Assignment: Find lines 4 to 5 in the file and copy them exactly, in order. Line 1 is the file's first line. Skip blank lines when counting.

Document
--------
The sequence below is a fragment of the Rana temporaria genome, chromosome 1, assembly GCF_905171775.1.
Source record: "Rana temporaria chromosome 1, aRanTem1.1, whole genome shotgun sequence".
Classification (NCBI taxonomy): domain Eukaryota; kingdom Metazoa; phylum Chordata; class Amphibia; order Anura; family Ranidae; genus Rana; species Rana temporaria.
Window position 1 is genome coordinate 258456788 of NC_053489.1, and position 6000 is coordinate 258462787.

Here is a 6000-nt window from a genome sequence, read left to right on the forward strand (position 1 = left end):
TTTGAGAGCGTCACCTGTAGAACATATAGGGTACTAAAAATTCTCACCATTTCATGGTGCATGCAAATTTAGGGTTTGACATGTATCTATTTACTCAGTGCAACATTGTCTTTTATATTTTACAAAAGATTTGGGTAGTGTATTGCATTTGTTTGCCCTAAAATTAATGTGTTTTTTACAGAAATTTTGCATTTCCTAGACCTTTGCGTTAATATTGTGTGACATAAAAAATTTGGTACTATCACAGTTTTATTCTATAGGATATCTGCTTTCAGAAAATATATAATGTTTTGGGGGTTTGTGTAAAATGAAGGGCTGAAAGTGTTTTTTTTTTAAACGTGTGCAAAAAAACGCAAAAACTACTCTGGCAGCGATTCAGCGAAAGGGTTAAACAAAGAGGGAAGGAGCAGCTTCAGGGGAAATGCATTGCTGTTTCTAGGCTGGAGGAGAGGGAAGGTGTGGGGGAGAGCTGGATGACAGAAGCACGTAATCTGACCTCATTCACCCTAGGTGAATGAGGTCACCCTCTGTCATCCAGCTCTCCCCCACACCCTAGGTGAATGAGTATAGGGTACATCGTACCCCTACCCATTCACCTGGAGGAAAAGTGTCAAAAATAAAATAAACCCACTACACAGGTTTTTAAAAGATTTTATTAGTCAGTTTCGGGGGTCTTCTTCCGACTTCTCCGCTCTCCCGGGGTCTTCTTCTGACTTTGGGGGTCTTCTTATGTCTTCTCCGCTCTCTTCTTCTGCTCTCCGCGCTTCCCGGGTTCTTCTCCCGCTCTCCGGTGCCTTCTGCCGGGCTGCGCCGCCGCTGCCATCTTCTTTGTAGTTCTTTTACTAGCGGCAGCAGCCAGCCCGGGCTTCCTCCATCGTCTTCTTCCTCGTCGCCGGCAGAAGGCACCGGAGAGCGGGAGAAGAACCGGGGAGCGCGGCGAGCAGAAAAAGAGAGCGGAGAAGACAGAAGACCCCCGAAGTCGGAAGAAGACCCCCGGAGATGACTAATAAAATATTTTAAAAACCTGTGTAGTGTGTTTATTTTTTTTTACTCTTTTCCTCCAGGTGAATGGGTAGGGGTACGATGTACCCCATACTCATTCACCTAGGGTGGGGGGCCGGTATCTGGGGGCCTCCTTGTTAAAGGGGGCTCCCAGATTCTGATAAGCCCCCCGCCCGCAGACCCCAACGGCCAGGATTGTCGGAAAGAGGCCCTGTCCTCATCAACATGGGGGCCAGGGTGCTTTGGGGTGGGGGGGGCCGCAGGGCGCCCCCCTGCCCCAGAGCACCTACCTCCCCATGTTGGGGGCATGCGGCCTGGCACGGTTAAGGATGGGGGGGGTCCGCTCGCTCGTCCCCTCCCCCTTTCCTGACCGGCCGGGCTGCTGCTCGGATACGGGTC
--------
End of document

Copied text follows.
Window position 1 is genome coordinate 258456788 of NC_053489.1, and position 6000 is coordinate 258462787.

Here is a 6000-nt window from a genome sequence, read left to right on the forward strand (position 1 = left end):